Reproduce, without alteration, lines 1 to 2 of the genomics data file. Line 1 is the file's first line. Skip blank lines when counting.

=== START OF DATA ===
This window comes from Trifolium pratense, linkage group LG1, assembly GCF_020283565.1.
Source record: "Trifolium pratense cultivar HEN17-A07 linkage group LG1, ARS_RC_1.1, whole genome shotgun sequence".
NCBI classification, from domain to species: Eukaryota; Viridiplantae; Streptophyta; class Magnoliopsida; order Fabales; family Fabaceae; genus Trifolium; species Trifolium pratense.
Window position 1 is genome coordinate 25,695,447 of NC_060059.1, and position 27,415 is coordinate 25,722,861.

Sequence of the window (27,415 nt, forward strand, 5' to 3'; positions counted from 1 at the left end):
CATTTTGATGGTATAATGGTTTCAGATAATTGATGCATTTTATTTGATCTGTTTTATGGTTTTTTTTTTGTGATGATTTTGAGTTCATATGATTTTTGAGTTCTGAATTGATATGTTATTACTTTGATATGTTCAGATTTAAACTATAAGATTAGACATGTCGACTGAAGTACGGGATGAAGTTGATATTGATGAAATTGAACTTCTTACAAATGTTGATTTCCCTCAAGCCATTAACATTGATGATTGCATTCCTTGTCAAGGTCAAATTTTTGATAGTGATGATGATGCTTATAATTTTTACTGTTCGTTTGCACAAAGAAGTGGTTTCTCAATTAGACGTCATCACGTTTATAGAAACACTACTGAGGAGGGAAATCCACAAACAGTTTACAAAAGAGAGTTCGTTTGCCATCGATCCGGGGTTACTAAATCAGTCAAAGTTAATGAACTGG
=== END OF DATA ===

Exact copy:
This window comes from Trifolium pratense, linkage group LG1, assembly GCF_020283565.1.
Source record: "Trifolium pratense cultivar HEN17-A07 linkage group LG1, ARS_RC_1.1, whole genome shotgun sequence".